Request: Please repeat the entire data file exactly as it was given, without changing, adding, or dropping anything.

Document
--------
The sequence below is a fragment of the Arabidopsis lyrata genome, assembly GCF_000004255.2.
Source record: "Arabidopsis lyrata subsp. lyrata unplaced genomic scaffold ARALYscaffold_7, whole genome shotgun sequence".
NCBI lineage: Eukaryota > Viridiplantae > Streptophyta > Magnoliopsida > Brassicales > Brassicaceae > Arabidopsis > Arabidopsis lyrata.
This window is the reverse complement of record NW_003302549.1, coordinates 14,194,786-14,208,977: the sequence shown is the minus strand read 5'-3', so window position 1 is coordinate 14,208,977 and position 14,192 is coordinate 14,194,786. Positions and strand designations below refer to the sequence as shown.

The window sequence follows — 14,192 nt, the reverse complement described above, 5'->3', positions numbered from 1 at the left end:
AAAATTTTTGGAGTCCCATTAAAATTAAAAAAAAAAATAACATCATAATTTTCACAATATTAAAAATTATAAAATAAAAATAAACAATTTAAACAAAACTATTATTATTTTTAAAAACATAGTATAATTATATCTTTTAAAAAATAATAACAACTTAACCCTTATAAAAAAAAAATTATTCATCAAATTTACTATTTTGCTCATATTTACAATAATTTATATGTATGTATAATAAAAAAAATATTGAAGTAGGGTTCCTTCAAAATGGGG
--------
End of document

The sequence below is a fragment of the Arabidopsis lyrata genome, assembly GCF_000004255.2.
Source record: "Arabidopsis lyrata subsp. lyrata unplaced genomic scaffold ARALYscaffold_7, whole genome shotgun sequence".
NCBI lineage: Eukaryota > Viridiplantae > Streptophyta > Magnoliopsida > Brassicales > Brassicaceae > Arabidopsis > Arabidopsis lyrata.
This window is the reverse complement of record NW_003302549.1, coordinates 14,194,786-14,208,977: the sequence shown is the minus strand read 5'-3', so window position 1 is coordinate 14,208,977 and position 14,192 is coordinate 14,194,786. Positions and strand designations below refer to the sequence as shown.

The window sequence follows — 14,192 nt, the reverse complement described above, 5'->3', positions numbered from 1 at the left end:
AAAATTTTTGGAGTCCCATTAAAATTAAAAAAAAAAATAACATCATAATTTTCACAATATTAAAAATTATAAAATAAAAATAAACAATTTAAACAAAACTATTATTATTTTTAAAAACATAGTATAATTATATCTTTTAAAAAATAATAACAACTTAACCCTTATAAAAAAAAAATTATTCATCAAATTTACTATTTTGCTCATATTTACAATAATTTATATGTATGTATAATAAAAAAAATATTGAAGTAGGGTTCCTTCAAAATGGGG